Based on Taylor's statement, police officers located defendant at his residence at 707 Eastern Avenue, Rocky Mount, North Carolina. They read defendant his juvenile Miranda rights and told him they were there regarding the 16 November 2000 robbery of Phillips. When one of the officers told defendant there was a witness who had recognized him as the robber, defendant replied: “Well, Travis Taylor must have told you I did it because he's the only one that knew I did.” The officers asked defendant to get dressed so they could escort him to the police station to take his statement. The officers arranged to have his mother telephoned at work to apprise her of the situation. At the police station, defendant was again advised of his rights. After signing a written waiver, defendant made a statement confessing to the armed robbery of Phillips. This statement was read into evidence at trial without objection.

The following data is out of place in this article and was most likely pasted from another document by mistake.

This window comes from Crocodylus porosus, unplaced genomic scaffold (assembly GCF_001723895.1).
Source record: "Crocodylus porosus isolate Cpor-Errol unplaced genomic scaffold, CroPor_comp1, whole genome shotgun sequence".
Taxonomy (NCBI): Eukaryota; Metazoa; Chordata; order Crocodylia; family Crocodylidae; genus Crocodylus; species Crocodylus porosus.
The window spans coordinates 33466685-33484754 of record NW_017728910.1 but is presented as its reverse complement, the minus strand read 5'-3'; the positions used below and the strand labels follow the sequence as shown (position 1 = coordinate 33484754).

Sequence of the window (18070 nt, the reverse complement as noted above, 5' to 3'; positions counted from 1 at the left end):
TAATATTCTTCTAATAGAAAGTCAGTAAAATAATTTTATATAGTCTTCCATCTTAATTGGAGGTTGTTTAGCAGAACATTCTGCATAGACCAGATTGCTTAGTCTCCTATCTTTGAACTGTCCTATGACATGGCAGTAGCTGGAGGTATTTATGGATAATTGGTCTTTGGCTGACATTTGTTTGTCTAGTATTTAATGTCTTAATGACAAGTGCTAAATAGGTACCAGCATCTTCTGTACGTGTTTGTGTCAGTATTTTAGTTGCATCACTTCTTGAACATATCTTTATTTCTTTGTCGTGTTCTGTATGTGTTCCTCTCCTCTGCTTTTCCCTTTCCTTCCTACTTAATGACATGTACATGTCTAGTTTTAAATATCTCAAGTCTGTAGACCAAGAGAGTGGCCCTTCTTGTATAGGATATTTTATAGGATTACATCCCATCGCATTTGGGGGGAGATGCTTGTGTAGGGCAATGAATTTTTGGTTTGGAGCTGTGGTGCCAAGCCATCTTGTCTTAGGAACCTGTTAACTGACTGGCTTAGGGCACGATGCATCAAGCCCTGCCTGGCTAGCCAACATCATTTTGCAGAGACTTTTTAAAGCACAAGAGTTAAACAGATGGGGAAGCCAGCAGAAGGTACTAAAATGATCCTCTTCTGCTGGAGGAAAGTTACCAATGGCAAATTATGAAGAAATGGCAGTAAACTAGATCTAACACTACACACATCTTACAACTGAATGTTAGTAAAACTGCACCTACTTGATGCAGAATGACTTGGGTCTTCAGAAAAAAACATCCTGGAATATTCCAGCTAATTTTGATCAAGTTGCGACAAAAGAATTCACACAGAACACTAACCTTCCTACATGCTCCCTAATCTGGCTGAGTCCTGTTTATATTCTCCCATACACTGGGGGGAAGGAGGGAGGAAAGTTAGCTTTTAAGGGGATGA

Defendant testified on his own behalf, stating his confession was not true and explaining he had made his statement to the policeonly after he had received threatening telephone calls. It was during those threatening calls that defendant was told what to tell the police. According to defendant, Taylor sent the letter to Phillips' address on purpose. Defendant also presented evidence to show he had been at a church sleep-over at the time of the robbery. Defendant's mother had dropped him off at the church between 6:15 p.m. and 6:30 p.m. Although defendant testified he had remained at the church all night and his pastor testified to seeing defendant's name on the sign-in sheet, the pastor admitted that he had not been personally present at the sleep-over and had no way of verifying defendant's name on the sign-in sheet. The pastor conceded that cousins of the defendant were at the sleep-over and that they could have signed defendant in and answered for him at roll call. Defendant's pastor testified he had spoken with Taylor on the day before the trial, and Taylor had admitted to him that he and defendant had committed the robbery. Finally, on cross-examination, defendant admitted to having owned a .25 caliber pistol in the past.